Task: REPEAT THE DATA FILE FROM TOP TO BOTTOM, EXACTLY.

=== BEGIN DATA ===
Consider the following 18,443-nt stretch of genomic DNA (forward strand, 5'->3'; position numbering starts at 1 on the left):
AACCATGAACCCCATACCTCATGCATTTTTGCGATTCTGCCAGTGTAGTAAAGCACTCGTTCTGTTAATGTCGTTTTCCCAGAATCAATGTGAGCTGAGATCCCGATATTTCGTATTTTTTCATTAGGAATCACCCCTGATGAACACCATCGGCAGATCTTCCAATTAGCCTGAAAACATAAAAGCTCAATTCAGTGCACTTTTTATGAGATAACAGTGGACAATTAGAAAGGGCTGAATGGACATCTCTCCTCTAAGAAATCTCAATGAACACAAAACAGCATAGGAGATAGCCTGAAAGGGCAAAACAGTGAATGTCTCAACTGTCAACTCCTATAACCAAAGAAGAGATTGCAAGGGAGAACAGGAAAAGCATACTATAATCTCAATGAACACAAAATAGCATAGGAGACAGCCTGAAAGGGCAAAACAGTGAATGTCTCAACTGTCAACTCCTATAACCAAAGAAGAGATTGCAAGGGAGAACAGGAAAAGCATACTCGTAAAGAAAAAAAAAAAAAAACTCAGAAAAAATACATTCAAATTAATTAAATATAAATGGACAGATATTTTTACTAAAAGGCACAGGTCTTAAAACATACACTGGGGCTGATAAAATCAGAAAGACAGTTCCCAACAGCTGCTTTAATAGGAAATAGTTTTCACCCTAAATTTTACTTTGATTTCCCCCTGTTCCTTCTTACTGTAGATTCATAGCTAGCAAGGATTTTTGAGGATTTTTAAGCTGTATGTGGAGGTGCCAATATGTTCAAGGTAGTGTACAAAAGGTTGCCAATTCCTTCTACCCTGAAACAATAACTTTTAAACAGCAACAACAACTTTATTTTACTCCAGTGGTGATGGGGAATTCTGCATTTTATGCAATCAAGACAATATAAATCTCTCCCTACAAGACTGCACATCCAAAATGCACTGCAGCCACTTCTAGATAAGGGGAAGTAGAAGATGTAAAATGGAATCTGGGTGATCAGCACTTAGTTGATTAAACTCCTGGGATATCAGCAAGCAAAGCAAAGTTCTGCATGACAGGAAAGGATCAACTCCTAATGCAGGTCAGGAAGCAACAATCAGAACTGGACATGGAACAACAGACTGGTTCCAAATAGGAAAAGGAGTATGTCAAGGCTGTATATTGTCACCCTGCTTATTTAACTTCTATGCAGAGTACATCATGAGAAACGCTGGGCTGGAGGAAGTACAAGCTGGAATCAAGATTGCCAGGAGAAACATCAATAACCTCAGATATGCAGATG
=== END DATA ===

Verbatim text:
Consider the following 18,443-nt stretch of genomic DNA (forward strand, 5'->3'; position numbering starts at 1 on the left):
AACCATGAACCCCATACCTCATGCATTTTTGCGATTCTGCCAGTGTAGTAAAGCACTCGTTCTGTTAATGTCGTTTTCCCAGAATCAATGTGAGCTGAGATCCCGATATTTCGTATTTTTTCATTAGGAATCACCCCTGATGAACACCATCGGCAGATCTTCCAATTAGCCTGAAAACATAAAAGCTCAATTCAGTGCACTTTTTATGAGATAACAGTGGACAATTAGAAAGGGCTGAATGGACATCTCTCCTCTAAGAAATCTCAATGAACACAAAACAGCATAGGAGATAGCCTGAAAGGGCAAAACAGTGAATGTCTCAACTGTCAACTCCTATAACCAAAGAAGAGATTGCAAGGGAGAACAGGAAAAGCATACTATAATCTCAATGAACACAAAATAGCATAGGAGACAGCCTGAAAGGGCAAAACAGTGAATGTCTCAACTGTCAACTCCTATAACCAAAGAAGAGATTGCAAGGGAGAACAGGAAAAGCATACTCGTAAAGAAAAAAAAAAAAAAACTCAGAAAAAATACATTCAAATTAATTAAATATAAATGGACAGATATTTTTACTAAAAGGCACAGGTCTTAAAACATACACTGGGGCTGATAAAATCAGAAAGACAGTTCCCAACAGCTGCTTTAATAGGAAATAGTTTTCACCCTAAATTTTACTTTGATTTCCCCCTGTTCCTTCTTACTGTAGATTCATAGCTAGCAAGGATTTTTGAGGATTTTTAAGCTGTATGTGGAGGTGCCAATATGTTCAAGGTAGTGTACAAAAGGTTGCCAATTCCTTCTACCCTGAAACAATAACTTTTAAACAGCAACAACAACTTTATTTTACTCCAGTGGTGATGGGGAATTCTGCATTTTATGCAATCAAGACAATATAAATCTCTCCCTACAAGACTGCACATCCAAAATGCACTGCAGCCACTTCTAGATAAGGGGAAGTAGAAGATGTAAAATGGAATCTGGGTGATCAGCACTTAGTTGATTAAACTCCTGGGATATCAGCAAGCAAAGCAAAGTTCTGCATGACAGGAAAGGATCAACTCCTAATGCAGGTCAGGAAGCAACAATCAGAACTGGACATGGAACAACAGACTGGTTCCAAATAGGAAAAGGAGTATGTCAAGGCTGTATATTGTCACCCTGCTTATTTAACTTCTATGCAGAGTACATCATGAGAAACGCTGGGCTGGAGGAAGTACAAGCTGGAATCAAGATTGCCAGGAGAAACATCAATAACCTCAGATATGCAGATG